Together …

The old barley wine and blue cheese combination once again holds water. The rich fruit flavours of the beer matching the richness of the cheese and providing a nice contrast to the saltiness.

Together, these two are just lovely. Not subtle in any way, shape or form but indeed very lovely.

North Coast Old Stock Ale and Gorgonzola

Thanks Josh at Cellarbrations Carlisle for recommending the North Coast Old Stock Ale. Great pick!

For more blue cheese and barley wine reading – here’s what I looked through …

 

Some girls get flowers, I get beer

I like beer more than I like flowers so it’s a good thing I have such a wonderful partner who often brings me gifts of the beery variety

Flowers are nice. They are pretty, they smell good but let’s face it, you can’t drink them. You can’t savour a well poured flower in your glass. You can’t share a flower with your friend and say “Try this! It goes really well with the Gorgonzola”. This is why I like beer more than I like flowers. Lucky for me I have a wonderful boyfriend who often chooses to surprise me with presents of beer rather than bunches of flowers.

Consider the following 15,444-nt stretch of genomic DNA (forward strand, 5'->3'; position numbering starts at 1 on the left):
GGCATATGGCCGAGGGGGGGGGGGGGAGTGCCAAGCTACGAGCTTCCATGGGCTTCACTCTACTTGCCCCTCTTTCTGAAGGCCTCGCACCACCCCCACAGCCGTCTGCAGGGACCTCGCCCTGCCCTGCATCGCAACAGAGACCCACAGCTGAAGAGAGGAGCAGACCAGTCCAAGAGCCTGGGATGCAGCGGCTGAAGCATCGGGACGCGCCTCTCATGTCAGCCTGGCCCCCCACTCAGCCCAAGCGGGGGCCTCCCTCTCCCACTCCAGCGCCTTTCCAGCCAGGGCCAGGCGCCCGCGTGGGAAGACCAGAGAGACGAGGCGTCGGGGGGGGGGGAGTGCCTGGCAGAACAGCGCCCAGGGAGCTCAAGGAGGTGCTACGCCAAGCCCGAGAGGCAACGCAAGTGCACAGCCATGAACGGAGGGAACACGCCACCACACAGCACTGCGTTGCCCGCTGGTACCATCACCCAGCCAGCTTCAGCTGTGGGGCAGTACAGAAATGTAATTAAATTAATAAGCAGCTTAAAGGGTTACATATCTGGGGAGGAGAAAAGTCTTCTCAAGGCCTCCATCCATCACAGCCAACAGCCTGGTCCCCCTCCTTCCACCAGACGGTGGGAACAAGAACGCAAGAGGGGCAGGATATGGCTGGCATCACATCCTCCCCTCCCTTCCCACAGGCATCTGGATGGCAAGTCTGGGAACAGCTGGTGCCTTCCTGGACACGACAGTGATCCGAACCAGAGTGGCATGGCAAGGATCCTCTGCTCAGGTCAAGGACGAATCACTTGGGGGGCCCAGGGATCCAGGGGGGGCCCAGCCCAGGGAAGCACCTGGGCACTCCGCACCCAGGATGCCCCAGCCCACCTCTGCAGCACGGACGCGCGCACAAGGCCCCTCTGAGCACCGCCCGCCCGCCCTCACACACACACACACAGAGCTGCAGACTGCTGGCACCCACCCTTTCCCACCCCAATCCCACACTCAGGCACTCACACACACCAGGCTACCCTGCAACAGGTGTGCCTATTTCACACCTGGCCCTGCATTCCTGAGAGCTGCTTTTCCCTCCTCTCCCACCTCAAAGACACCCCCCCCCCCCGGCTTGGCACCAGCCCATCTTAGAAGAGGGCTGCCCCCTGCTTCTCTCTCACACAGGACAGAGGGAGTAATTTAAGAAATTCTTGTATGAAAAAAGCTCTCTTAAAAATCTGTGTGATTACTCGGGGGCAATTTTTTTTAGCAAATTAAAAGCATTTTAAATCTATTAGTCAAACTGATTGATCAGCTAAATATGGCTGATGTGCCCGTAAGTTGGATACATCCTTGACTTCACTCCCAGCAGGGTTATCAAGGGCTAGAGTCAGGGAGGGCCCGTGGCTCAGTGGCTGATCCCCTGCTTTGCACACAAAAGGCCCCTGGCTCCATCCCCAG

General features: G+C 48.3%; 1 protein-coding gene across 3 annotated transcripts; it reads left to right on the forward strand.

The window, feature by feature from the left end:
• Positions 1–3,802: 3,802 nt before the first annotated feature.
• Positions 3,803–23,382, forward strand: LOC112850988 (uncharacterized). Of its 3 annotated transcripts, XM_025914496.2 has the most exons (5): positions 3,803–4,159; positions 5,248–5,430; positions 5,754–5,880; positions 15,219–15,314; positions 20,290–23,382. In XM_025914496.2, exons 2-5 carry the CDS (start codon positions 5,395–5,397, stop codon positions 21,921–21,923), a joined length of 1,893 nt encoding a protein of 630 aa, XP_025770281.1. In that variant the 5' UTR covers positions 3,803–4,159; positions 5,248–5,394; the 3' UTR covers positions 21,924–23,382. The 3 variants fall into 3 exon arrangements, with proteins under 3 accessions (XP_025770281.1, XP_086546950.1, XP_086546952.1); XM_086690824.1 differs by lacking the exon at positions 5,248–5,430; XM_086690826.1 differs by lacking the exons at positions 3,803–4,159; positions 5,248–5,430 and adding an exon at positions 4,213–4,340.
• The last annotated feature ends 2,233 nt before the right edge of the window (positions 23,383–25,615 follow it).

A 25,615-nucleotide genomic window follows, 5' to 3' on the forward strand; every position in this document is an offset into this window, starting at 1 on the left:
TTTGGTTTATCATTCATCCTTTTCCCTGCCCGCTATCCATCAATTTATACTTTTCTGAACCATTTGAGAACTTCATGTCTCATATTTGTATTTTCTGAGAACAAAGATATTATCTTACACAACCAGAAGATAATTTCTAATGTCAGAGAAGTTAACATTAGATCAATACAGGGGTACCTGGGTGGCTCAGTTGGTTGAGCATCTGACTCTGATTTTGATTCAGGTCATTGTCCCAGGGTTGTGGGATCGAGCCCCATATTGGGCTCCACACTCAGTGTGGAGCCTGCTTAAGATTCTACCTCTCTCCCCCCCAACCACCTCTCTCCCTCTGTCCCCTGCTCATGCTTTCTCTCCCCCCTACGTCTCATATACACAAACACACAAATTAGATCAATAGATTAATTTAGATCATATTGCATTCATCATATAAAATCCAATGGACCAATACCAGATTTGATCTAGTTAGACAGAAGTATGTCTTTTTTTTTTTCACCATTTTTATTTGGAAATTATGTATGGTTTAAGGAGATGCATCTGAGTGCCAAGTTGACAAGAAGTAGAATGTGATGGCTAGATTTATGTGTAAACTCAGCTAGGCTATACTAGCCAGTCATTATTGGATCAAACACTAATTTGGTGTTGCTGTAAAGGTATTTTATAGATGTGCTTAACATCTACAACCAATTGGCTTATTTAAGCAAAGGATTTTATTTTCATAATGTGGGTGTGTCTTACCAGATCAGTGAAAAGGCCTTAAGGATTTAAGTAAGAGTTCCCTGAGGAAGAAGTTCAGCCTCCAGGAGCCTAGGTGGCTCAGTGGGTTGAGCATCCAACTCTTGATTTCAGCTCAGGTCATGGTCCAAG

Brewdog & Oskar Blues Shipwrecker Circus Barley Wine 10.5% ABV
Brewdog & Oskar Blues Shipwrecker Circus Barley Wine
American style Barleywine | 10.5% ABV

My partner got me this after I had my first taste of beers by Oskar Blues Brewery, Colorado (US) and raved on and on about them. I grabbed them on one of my trips to Cellarbrations Carlisle, getting their Ten Fidy Imperial Stout, Deviant Dale’s IPA and G’Knight Imperial Red Ale. You can check out my blog post on those here. Since I enjoyed them so much he figured I’d like their collaboration with Brew Dog.